Business angels in the UK

Professor Richard Harrison, Professor of Entrepreneurship and Innovation, University of Edinburgh Business School and Professor Colin Mason, Professor of Entrepreneurship, Adam Smith Business School, University of Glasgow – winners of the ESRC Celebrating Impact Prize for Outstanding Impact in Business.

Professor Colin Mason and Professor Richard Harrison

One of the key features of the development of a more entrepreneurial economy in the UK over the past 25 years has been the emergence of the business angel investment community as a major source of funding for new and growing ventures. Business angels are typically wealthy individuals who invest their personal capital in small businesses (typically start-up or early stage) in return for an equity stake. Indeed, business angels contribute more finance to entrepreneurial ventures than the institutional venture capital market.

The award of the ESRC Celebrating Impact Prize 2015 for Outstanding Impact in Business recognises that the development of this market owes much to our initial and continuing research on business angels. However, the impact of research, as our experience of researching the business angel market in the UK demonstrates, is neither immediate nor predictable.

Our initial research was funded under the ESRC Small Business Initiative in the early 1990s. Prior to this there had been a small number of research studies in the late 1980s in the US, on investments by private individuals in start-up and early-stage business ventures. These studies informed our initial research which was the first such study outside North America and introduced the term ‘business angel’ into the policy and practice lexicon in the UK, and subsequently more widely in Europe. This and our subsequent research has defined the policy landscape which stimulates and supports the business angel market.

Our impact includes the development of Business Angel Networks as a forum where entrepreneurs and would-be investors could meet and the implementation of various market support mechanisms, including investment readiness programmes and tax incentives. Moreover, the impact of our research has extended beyond the UK to influence initiatives at both the EU–level and in specific European countries, notably Finland and Ireland, as well as in Australia, Malaysia and Latin America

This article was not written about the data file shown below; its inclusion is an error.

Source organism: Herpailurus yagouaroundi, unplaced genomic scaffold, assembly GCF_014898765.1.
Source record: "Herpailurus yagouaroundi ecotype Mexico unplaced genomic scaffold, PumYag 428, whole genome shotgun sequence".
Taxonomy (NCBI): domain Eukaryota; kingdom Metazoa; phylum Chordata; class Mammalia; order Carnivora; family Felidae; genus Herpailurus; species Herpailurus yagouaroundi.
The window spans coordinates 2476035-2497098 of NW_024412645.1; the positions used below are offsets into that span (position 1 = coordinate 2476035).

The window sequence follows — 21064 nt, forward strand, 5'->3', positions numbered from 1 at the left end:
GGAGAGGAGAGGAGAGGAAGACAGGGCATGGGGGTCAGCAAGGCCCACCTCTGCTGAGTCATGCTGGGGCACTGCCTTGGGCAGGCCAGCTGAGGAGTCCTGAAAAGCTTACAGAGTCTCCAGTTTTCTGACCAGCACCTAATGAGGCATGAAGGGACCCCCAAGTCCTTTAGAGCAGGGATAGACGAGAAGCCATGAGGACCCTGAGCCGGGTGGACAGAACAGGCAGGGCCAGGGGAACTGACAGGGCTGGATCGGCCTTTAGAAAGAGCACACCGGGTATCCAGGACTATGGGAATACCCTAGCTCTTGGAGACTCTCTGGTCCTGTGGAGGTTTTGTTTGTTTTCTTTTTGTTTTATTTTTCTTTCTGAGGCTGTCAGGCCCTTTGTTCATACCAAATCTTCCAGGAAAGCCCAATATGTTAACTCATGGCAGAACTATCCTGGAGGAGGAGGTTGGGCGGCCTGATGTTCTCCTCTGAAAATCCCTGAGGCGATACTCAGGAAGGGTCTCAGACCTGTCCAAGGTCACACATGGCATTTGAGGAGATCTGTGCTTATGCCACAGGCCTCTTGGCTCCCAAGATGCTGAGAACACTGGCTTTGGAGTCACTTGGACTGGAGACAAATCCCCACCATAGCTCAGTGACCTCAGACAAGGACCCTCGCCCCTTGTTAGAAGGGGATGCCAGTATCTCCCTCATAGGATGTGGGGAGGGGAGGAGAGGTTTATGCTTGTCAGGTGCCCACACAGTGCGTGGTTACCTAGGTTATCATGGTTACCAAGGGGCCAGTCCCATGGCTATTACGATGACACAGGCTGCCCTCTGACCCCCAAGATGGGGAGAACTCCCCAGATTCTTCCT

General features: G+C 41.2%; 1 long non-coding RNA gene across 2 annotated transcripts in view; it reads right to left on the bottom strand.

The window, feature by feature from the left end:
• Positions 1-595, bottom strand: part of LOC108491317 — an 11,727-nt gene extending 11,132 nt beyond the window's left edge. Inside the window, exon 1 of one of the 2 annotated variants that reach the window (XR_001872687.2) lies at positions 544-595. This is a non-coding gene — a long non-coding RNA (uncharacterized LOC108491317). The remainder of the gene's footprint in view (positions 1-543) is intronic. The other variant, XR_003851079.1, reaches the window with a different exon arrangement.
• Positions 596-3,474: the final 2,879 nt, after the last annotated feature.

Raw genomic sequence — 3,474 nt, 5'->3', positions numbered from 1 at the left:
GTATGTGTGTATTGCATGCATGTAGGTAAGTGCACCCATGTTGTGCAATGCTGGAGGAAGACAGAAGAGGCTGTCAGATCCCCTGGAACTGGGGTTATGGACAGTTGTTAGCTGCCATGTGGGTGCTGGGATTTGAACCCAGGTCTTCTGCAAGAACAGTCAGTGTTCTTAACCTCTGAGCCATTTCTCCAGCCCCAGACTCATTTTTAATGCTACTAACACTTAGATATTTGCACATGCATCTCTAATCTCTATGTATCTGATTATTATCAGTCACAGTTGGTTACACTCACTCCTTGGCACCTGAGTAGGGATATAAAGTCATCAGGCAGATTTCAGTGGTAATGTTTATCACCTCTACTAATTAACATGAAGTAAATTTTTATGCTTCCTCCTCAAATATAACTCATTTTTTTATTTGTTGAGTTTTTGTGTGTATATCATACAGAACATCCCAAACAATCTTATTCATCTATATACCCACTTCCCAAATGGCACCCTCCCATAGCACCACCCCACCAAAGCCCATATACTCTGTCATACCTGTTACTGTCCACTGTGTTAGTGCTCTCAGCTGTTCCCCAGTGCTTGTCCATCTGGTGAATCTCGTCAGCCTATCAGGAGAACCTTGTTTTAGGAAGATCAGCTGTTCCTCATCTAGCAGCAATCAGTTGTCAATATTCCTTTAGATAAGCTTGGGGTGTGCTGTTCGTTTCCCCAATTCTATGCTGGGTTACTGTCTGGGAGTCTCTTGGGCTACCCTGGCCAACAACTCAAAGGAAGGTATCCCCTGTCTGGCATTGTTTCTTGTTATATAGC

In the absence of this programme of research and policy involvement it is likely that the business angel market in the UK would have developed more slowly and in different ways. Instead, the UK is widely recognised by OECD, World Bank and others to be the most developed business angel market in Europe and from an early stage UK experience has been regularly drawn on, for example, by the Angel Capital Alliance in the US. We believe this programme of research is an exemplar of academically robust, practically relevant and policy influencing research which has made a substantive and sustained impact over a 25 year period, not just through the initial research but as a result of ongoing engaged research and scholarship designed, developed and delivered through close engagement with the policy and practitioner communities.

Based on our own experiences over 25 years of working on this programme of research we have concluded that impact does not just happen, but is a function of a number of circumstances.

Effective media management has been absolutely key to our work. From the outset we worked closely with journalists and commentators on national papers, notably the Financial Times and Guardian, to raise the profile of business angels as a key element in the entrepreneurial ecosystem. This, in turn, raised our profile, creating a virtuous circle in which we were then invited to engage in a variety of roles with the policy and practice communities, including speaking, writing and serving on working groups. In addition, we engaged with both the policy community and the communities of practice – notably the business angel networks and trade associations, meaning that we had direct access to key decision makers and our research results were available to them from an early stage.

Finally, serendipity plays a role: important, impactful and enjoyable as it has been, this research programme may not have developed in the manner that it did had it not been for a conversation about a Marks & Spencer sports jacket (Colin’s) in an elevator at the Calgary Olympics site in 1988, venue of the 1988 Babson Entrepreneurship Research Conference, which introduced us to Professor Bill Wetzel (University of New Hampshire), then the leading researcher in the US on business angels. From small sartorial acorns mighty research programmes sometimes grow!

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